National Income Accounting : RAS Economics
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National Income Accounting : RAS Economics

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National Income Accounting : RAS Economics

National Income (NY):

  • National Income is used as a measure of economic growth and reflects the productive power of an economy to turn out goods and services for the satisfaction of human wants.
  • The key measure of economic growth used by all countries all over the world is Gross Domestic Product.

Personal Income (PY):

  • It is the income received by an individual.

PY = NY - ( corporate taxes + corporate  retained earnings ) + Transfer payments

Disposable Income (DY):

  • It is the income received by the individuals and is at their disposal.

DY = PY - Direct taxes

Discretionary Income:

  • It is the income which the individual can spent at their free will.

Discretionary Income = DY - Compulsory savings & Loan payments

Gross Domestic Product

  • It is the market value of all final goods and services produced within a financial year by factors of production located within a country irrespective of ownership.  
  • GDP ignores all transactions in which goods are exchanged for money but in which no new goods and services are produced.
  • Ex. Sale of securities are not counted in GDP. These exchanges are transfer of ownership of assets and do not correspond to current production. But fees paid to broker is counted in GDP.

Final Goods and Services:

  • They are produced for absolute final use.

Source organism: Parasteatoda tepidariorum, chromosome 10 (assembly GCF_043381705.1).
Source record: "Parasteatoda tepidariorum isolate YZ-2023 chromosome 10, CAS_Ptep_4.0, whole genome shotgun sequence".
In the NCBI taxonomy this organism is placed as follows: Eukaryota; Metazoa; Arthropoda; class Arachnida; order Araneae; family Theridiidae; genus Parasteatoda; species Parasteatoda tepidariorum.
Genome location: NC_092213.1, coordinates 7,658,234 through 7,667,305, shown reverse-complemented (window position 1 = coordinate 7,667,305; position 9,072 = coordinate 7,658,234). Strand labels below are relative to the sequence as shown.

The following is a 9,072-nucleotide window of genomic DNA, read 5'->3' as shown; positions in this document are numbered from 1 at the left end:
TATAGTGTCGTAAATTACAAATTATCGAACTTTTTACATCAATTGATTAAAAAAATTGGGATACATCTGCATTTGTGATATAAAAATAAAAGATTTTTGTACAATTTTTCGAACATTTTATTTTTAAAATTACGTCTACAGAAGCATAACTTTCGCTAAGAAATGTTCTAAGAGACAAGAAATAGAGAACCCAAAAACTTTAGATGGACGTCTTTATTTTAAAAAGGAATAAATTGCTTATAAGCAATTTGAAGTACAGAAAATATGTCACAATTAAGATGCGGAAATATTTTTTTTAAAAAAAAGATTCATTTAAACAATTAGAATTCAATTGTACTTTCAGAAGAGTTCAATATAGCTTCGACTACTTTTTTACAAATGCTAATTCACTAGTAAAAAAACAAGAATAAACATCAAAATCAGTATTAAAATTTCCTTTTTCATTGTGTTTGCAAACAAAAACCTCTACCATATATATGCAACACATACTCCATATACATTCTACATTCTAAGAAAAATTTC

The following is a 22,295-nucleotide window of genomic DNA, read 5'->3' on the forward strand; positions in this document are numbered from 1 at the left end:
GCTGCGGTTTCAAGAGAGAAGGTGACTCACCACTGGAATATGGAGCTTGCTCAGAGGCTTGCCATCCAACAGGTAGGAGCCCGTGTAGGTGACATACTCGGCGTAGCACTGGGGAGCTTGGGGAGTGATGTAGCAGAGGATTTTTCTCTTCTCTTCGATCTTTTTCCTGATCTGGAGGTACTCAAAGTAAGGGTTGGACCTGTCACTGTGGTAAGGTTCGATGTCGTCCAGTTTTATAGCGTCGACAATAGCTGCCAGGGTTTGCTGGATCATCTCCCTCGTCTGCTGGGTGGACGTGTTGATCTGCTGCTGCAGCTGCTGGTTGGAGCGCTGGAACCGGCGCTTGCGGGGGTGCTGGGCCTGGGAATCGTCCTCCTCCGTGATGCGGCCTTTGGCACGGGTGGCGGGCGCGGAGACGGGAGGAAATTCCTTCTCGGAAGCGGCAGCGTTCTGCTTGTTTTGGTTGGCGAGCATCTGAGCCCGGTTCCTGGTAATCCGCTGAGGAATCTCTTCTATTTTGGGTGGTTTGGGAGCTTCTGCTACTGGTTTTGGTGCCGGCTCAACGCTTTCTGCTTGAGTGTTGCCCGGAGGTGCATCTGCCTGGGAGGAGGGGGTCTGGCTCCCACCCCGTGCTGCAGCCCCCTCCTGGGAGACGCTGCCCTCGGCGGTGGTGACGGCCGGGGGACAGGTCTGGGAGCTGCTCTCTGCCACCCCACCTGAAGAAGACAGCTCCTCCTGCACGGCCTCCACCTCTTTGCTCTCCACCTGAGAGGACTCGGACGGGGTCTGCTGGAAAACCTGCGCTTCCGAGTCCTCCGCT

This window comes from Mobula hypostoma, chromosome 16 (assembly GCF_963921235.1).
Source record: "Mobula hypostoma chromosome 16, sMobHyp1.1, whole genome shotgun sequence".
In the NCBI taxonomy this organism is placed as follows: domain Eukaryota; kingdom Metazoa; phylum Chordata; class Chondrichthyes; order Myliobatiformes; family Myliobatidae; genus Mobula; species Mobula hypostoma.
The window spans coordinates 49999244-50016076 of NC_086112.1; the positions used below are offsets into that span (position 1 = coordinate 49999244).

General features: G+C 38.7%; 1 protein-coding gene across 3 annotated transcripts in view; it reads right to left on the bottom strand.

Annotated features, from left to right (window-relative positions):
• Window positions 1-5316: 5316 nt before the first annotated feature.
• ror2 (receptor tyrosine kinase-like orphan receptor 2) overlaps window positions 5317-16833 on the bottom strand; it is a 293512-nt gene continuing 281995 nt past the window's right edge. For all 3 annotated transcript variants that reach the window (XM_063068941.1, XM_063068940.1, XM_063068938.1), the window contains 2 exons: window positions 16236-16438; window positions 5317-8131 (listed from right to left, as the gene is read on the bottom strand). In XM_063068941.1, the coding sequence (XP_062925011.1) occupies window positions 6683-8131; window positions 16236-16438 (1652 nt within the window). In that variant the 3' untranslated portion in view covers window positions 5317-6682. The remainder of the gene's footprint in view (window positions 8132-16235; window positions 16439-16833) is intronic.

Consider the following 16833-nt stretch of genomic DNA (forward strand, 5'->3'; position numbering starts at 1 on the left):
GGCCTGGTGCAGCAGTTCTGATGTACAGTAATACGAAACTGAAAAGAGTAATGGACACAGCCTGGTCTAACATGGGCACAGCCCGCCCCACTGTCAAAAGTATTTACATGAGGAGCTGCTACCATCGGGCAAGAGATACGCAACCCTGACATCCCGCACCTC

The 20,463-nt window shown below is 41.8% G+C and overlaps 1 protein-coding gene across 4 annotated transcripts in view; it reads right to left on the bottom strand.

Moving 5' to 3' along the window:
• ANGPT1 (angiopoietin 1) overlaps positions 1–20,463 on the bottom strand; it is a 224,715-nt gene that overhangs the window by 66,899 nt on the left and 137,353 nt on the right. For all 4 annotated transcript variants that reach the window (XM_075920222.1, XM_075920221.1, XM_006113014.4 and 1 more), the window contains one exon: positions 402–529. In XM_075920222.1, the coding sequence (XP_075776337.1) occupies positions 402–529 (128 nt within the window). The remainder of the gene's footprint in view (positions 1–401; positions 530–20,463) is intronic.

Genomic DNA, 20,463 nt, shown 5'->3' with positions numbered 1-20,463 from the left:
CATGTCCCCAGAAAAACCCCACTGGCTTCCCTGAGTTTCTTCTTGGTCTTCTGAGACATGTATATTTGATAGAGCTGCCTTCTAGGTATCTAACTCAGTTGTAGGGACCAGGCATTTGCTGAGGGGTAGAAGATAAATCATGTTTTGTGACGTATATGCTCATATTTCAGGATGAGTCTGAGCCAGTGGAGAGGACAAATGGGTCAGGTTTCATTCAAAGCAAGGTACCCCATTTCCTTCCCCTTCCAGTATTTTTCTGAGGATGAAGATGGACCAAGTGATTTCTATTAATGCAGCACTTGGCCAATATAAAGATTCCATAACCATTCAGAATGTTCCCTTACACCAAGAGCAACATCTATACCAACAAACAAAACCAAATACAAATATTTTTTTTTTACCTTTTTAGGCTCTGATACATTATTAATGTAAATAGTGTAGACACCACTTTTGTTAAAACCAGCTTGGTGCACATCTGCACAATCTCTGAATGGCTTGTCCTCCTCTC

• Intermediate goods are produced by one firm for use, in further processing by another firm. Ex. Tyres sold for use to automobile industry.

Types of Final goods:

  • Capital goods are the goods produced by the economic system that are used as inputs to produce other goods. Ex. Machinery, Building roads etc.
  • Consumer goods are the goods produced for present consumption. Ex., Perishable commodities, Clothing etc.

Gross National Product

  • It is defined as the total market value of all final goods and services, produced within a financial year by factors of production owned by a country’s citizens regardless of where the output is being produced.

GNP = GDP + NFIA

where,

NFIA is Net Factor Income from Abroad.

NFIA = Factor Income received abroad by Indian normal residents - Factor Income paid to foreign residents in Indian domestic territory

Concept of NET

  • During the process of production, capital produced previously gradually wears out.
  • GDP includes newly produced capital goods but does not take into account goods “consumed” in the production process.